The African writer who has occupied a central place in the struggle against protracted slavery, colonialism, apartheid and dictatorship, playing a principal role in illuminating the movement of historical, cultural and social events particularly in the creation and development of African national consciousness, stands confounded. Unlike his or her traditional predecessor, the oral singer, the imbongi or the griot, the writer today is forced to assume the role of mere observer in the unravelling history of his or her nation, uncomfortably side-tracked by the ferocious currents of events sweeping across the African continent. The writer is unable to define in precise terms the origins and expected direction of movement of the historical, economic and social events on the African continent or in his or her own country. I am not suggesting that the writer ever claimed to provide tangible solutions to the immense social, economic or cultural problems of Africa or the world at large. Most writers would probably distance themselves from my presumptions on this issue. Most of them would probably want to be associated exclusively with matters aesthetic. The disclaimers would probably insist that the role of writers is to write, write and write well.
An immediate instance is in order. The massacre in Somalia and the recent catastrophe in Rwanda have brought so much anguish, especially to the African writer, that the symbols and metaphors for the description of such abomination and the reclamation of human dignity and the implied assertion of African identity must founder.
- Cycles of Repression and Denials of Truth Continue
Today the infringement of the rights of the writer in some parts of Africa is frightening. As I speak two demonstrations of writers, academics and human rights activists in Britain have already taken place in Edinburgh and London on behalf of the Nigerian writer Ken Saro-Wiwa who has been imprisoned for his writings and his beliefs by the Nigerian military government. Wole Soyinka, the recipient of the 1986 Nobel Prize for Literature, former student of this University and Ken Saro-Wiwa’s countryman, is in virtual hiding. Having effectively smuggled himself out of Nigeria where the military dictatorship had confiscated first his Nigerian passport then his United Nations passport without proper explanation whatsoever, Soyinka is being hunted and followed wherever he sets foot by the agents of the military command in Nigeria. Why Abacha would not provide Soyinka the right space to put down his head as a free Nigerian is incomprehensible. Ngugi wa Thiong’o, another student of this University, still lives in exile in America unable to return to Kenya, his homeland. And the present speaker is grateful to be alive after the horrors of three years and seven months of Mikuyu Prison in Malawi.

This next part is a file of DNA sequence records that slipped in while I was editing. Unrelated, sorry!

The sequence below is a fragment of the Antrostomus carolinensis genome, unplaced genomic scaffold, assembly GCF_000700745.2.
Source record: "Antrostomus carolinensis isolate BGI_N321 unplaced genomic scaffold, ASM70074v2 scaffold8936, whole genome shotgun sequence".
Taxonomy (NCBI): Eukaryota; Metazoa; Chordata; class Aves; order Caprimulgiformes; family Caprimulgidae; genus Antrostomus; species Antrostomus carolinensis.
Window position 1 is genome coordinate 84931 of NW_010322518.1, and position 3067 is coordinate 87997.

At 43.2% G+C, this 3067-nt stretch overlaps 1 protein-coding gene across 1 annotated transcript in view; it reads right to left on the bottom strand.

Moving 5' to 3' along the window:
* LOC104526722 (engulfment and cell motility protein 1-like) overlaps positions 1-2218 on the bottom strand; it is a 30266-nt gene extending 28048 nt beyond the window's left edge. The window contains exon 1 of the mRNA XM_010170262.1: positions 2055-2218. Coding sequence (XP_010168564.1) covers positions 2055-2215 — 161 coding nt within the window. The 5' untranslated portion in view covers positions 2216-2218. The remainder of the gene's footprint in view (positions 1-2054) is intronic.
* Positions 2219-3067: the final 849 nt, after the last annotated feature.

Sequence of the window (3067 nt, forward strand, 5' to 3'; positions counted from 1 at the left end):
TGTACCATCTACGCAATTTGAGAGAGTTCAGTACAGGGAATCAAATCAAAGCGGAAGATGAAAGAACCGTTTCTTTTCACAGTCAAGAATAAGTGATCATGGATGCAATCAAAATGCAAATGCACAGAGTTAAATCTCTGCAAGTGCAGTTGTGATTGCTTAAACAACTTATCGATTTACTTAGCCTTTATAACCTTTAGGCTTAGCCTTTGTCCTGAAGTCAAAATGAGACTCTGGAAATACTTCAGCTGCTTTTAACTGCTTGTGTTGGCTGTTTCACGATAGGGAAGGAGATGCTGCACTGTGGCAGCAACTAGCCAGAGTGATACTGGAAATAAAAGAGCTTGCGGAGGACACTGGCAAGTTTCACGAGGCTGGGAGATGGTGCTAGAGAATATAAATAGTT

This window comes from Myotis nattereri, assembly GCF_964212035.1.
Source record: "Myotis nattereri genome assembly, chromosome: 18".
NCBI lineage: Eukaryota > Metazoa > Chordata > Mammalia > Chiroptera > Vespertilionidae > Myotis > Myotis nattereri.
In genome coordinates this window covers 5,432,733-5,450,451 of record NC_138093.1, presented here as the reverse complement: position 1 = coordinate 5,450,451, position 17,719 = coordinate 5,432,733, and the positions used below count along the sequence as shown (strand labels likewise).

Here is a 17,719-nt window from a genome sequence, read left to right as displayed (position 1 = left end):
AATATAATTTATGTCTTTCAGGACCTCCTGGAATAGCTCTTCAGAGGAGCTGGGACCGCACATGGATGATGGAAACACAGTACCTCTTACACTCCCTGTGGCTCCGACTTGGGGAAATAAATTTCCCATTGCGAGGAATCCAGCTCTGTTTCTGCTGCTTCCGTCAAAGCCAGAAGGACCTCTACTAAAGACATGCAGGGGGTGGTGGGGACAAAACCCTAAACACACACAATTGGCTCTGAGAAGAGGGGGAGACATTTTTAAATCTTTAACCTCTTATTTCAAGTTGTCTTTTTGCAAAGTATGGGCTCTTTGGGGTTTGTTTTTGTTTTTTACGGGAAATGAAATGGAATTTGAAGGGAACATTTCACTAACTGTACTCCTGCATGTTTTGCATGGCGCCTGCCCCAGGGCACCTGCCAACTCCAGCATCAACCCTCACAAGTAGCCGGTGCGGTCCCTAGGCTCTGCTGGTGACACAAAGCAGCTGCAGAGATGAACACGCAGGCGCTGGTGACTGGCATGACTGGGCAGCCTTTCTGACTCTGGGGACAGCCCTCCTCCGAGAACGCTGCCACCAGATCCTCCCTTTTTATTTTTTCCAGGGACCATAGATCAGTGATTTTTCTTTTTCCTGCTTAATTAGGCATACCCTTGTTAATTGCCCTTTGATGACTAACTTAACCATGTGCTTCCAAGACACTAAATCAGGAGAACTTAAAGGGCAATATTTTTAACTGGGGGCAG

Unfortunately, the intolerance of political systems throughout the world today does not show any signs of abating. Stories of writers whose lives are threatened by various tyrannical regimes abound. Recently Taslima Nasrin has had to flee Bangladesh, her home, to live in exile in Sweden. Other writers remain persecuted for their writings and their beliefs in Bangladesh and other parts of the globe. Meanwhile in Britain, Salman Rushdie’s death-threats have yet to be lifted. The cases of global intolerance could be multiplied. What is hard to understand is the world’s ambivalent response to the stories of writers whose lives are threatened by death or imprisonment for their writings and their beliefs. The world’s response ranges from total cynicism to sceptical concern. Sometimes we justify our place by assuming that whatever action we may take to support the incarcerated writer would have limited effect on his or her life and the situation prevailing in the country concerned. “It’s the writer’s fault,” is another excuse which we sometimes shamelessly make. But, as you know, I am living proof that fighting for the incarcerated writer works. And many thanks for your fight.